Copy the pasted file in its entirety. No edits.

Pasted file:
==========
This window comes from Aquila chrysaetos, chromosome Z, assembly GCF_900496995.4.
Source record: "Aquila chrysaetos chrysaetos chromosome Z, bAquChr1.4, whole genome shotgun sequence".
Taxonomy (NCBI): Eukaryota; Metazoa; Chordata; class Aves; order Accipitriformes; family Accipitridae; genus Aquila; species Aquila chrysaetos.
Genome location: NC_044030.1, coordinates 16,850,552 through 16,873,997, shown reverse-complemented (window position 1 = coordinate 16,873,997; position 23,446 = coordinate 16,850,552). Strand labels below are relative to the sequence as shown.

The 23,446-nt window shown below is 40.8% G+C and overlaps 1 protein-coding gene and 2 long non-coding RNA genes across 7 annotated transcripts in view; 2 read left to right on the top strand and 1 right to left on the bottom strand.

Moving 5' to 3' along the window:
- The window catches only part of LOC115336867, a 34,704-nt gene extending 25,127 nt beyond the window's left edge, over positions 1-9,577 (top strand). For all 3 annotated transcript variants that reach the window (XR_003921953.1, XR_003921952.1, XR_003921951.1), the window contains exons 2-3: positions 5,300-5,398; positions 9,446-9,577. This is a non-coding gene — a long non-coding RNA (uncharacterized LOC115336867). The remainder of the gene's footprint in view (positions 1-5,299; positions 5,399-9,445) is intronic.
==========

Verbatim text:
This window comes from Aquila chrysaetos, chromosome Z, assembly GCF_900496995.4.
Source record: "Aquila chrysaetos chrysaetos chromosome Z, bAquChr1.4, whole genome shotgun sequence".
Taxonomy (NCBI): Eukaryota; Metazoa; Chordata; class Aves; order Accipitriformes; family Accipitridae; genus Aquila; species Aquila chrysaetos.
Genome location: NC_044030.1, coordinates 16,850,552 through 16,873,997, shown reverse-complemented (window position 1 = coordinate 16,873,997; position 23,446 = coordinate 16,850,552). Strand labels below are relative to the sequence as shown.

The 23,446-nt window shown below is 40.8% G+C and overlaps 1 protein-coding gene and 2 long non-coding RNA genes across 7 annotated transcripts in view; 2 read left to right on the top strand and 1 right to left on the bottom strand.

Moving 5' to 3' along the window:
- The window catches only part of LOC115336867, a 34,704-nt gene extending 25,127 nt beyond the window's left edge, over positions 1-9,577 (top strand). For all 3 annotated transcript variants that reach the window (XR_003921953.1, XR_003921952.1, XR_003921951.1), the window contains exons 2-3: positions 5,300-5,398; positions 9,446-9,577. This is a non-coding gene — a long non-coding RNA (uncharacterized LOC115336867). The remainder of the gene's footprint in view (positions 1-5,299; positions 5,399-9,445) is intronic.